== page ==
Inter-branch



[branch, brahnch] /bræntʃ, brɑntʃ/

noun
1.
a division or subdivision of the stem or axis of a tree, shrub, or other plant.
2.
a limb, offshoot, or ramification of any main stem:
the branches of a deer’s antlers.
3.
any member or part of a body or system; a section or subdivision:
the various branches of learning.
4.
a local operating division of a business, library, or the like.
5.
a line of family descent stemming from a particular ancestor, as distinguished from some other line or lines from the same stock; a division of a family.
6.
a tributary stream or any stream that is not a large river or a bayou.
7.
Chiefly South Midland and Southern U.S. (def 2).
8.
Linguistics. (in the classification of related languages within a family) a category of a lower order than a subfamily and of a higher order than a or a group, as the Germanic branch of Indo-European.
Compare (def 4a).
9.
Computers. a point in a computer program where the computer selects one of two or more instructions to execute, according to some criterion.
10.
Nautical. a warrant or license permitting a pilot to navigate in certain waters.
verb (used without object)
11.
to put forth branches; spread in branches.
12.
to divide into separate parts or subdivisions; diverge:
The main road branches off to the left.
13.
to expand or extend, as business activities:
The bank has plans to branch throughout the state.
verb (used with object)
14.
to divide into branches or sections.
15.
to adorn with needlework; decorate with embroidery, as in textile fabrics.
Verb phrases
16.
branch out, to expand or extend, as business activities, pursuits, interests, etc.:
The business is branching out into computers.
/brɑːntʃ/
noun
1.
a secondary woody stem arising from the trunk or bough of a tree or the main stem of a shrub
2.
a subdivision of the stem or root of any other plant
3.
an offshoot or secondary part: a branch of a deer’s antlers
4.

5.
(US) any small stream
6.
(maths) a section of a curve separated from the rest of the curve by discontinuities or special points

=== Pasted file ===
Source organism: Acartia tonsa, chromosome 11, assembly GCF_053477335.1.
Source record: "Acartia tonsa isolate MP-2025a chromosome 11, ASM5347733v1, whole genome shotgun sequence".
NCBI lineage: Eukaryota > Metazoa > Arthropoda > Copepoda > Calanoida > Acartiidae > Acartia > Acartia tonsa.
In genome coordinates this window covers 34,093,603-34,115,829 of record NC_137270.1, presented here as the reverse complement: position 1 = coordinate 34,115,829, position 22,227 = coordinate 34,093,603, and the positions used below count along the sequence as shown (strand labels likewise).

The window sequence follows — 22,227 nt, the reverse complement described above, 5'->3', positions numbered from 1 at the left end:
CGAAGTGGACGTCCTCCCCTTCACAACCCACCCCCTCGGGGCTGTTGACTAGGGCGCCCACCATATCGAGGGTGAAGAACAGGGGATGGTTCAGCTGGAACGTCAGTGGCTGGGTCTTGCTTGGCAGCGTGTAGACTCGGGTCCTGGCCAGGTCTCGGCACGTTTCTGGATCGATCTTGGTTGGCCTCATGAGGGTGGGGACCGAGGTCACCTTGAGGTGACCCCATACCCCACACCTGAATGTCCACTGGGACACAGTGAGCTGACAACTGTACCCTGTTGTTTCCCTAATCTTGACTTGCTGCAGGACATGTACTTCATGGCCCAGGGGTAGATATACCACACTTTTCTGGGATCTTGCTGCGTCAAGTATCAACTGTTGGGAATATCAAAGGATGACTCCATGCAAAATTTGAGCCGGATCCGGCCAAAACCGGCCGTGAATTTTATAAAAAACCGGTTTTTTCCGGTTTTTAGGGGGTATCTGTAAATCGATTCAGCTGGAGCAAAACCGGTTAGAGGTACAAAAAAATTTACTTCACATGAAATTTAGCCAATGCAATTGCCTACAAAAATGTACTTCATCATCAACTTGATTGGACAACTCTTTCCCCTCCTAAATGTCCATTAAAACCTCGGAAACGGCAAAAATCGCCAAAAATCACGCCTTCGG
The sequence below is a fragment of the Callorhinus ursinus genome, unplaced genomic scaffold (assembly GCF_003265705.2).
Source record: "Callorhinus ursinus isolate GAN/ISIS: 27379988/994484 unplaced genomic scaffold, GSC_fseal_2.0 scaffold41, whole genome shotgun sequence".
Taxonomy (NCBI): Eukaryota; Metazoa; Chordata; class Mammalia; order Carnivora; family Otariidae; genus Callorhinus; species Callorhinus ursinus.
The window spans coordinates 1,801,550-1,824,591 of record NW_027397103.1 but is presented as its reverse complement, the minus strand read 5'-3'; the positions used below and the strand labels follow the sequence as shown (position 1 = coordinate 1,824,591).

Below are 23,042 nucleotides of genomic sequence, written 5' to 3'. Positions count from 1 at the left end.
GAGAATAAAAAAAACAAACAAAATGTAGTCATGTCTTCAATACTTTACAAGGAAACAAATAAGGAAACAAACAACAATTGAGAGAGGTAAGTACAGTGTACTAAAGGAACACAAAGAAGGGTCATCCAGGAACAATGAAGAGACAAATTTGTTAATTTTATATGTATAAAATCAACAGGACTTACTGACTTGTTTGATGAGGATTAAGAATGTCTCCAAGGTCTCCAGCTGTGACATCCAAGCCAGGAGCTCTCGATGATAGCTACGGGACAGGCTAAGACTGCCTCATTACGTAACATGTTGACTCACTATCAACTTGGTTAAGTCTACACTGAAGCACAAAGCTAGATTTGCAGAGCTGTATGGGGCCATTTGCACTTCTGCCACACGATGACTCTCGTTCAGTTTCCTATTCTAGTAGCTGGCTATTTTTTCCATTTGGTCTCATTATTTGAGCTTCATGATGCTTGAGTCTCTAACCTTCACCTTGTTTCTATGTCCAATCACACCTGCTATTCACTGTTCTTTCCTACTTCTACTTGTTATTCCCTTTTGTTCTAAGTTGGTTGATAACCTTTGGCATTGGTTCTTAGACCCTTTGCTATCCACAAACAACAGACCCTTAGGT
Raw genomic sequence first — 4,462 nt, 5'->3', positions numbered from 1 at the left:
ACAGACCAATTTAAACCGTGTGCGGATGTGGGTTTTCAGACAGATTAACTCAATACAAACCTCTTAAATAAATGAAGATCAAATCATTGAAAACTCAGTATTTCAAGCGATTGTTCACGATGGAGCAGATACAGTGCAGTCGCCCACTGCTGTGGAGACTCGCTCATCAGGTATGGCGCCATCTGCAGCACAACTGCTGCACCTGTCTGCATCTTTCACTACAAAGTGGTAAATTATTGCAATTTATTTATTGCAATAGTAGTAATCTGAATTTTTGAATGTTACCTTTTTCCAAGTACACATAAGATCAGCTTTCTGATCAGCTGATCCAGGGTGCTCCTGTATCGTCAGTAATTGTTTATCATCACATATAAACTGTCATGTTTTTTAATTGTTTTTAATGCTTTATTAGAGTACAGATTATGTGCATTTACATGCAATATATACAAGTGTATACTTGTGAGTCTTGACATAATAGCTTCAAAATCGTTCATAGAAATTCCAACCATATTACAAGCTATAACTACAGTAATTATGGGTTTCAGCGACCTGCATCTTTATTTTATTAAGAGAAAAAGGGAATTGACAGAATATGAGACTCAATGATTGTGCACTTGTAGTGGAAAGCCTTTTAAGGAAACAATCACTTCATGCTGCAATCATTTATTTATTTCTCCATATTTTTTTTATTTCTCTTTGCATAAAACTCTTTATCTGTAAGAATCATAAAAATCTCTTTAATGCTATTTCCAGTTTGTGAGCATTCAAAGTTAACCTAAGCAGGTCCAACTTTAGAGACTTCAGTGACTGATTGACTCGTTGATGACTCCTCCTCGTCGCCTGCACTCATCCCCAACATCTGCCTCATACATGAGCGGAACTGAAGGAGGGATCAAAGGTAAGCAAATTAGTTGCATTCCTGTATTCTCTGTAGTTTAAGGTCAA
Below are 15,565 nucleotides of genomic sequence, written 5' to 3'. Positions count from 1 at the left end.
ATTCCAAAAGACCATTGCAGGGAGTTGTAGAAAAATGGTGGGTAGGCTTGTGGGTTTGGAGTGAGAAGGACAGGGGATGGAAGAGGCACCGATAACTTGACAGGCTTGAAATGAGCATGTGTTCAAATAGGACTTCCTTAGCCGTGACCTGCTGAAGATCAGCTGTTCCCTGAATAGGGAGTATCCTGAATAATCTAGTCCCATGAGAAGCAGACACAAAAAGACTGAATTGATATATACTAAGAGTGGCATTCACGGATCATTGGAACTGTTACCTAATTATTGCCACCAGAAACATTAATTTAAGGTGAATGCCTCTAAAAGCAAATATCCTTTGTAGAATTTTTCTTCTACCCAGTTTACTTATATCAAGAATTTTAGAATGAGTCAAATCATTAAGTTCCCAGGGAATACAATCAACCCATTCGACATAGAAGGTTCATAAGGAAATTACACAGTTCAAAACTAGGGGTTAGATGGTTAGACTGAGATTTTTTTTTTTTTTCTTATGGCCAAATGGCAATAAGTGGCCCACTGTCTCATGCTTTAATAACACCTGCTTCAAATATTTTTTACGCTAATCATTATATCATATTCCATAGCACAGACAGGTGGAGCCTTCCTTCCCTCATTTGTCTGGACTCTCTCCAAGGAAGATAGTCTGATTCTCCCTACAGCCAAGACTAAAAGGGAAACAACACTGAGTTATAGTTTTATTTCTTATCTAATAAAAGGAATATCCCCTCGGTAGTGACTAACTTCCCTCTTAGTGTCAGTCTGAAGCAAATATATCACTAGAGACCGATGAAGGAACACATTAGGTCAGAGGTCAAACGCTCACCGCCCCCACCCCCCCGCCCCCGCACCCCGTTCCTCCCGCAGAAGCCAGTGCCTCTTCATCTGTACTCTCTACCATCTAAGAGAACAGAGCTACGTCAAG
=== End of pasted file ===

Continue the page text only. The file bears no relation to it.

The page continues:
7.
(computing) Also called jump. a departure from the normal sequence of programmed instructions into a separate program area
8.
an alternative route in an atomic or nuclear decay series
verb
9.
(intransitive) (of a tree or other plant) to produce or possess branches
10.
(intransitive) usually foll by from. (of stems, roots, etc) to grow and diverge (from another part)
11.
to divide or be divided into subsidiaries or offshoots
12.
(intransitive) often foll by off. to diverge from the main way, road, topic, etc
n.

c.1300, braunch, “limb of a tree” (also used of things analogous to it, especially geographic features), from Old French branche “branch, bough, twig; branch of a family” (12c.), from Late Latin branca “footprint,” later “a claw, paw,” of unknown origin, probably from Gaulish. The connecting notion would be the shape (cf. pedigree). Replaced native bough. Meaning “local office of a business” is first recorded 1817, from earlier sense of “component part of a system” (1690s).
v.

“send out shoots or new limbs,” late 14c., also, of blood vessels, family trees, etc., “to be forked,” from branch (n.). Meaning “to spread out from a center, radiate” is from c.1400. Related: Branched; branching.

branch (brānch)
n.
An offshoot or a division of the main portion of a structure, especially that of a nerve, blood vessel, or lymphatic vessel; a ramus.

a symbol of kings descended from royal ancestors (Ezek. 17:3, 10; Dan. 11:7); of prosperity (Job 8:16); of the Messiah, a branch out of the root of the stem of Jesse (Isa. 11:1), the “beautiful branch” (4:2), a “righteous branch” (Jer. 23:5), “the Branch” (Zech. 3:8; 6:12). Disciples are branches of the true vine (John 15:5, 6). “The branch of the terrible ones” (Isa. 25:5) is rightly translated in the Revised Version “the song of the terrible ones,” i.e., the song of victory shall be brought low by the destruction of Babylon and the return of the Jews from captivity. The “abominable branch” is a tree on which a malefactor has been hanged (Isa. 14:19). The “highest branch” in Ezek. 17:3 represents Jehoiakim the king.

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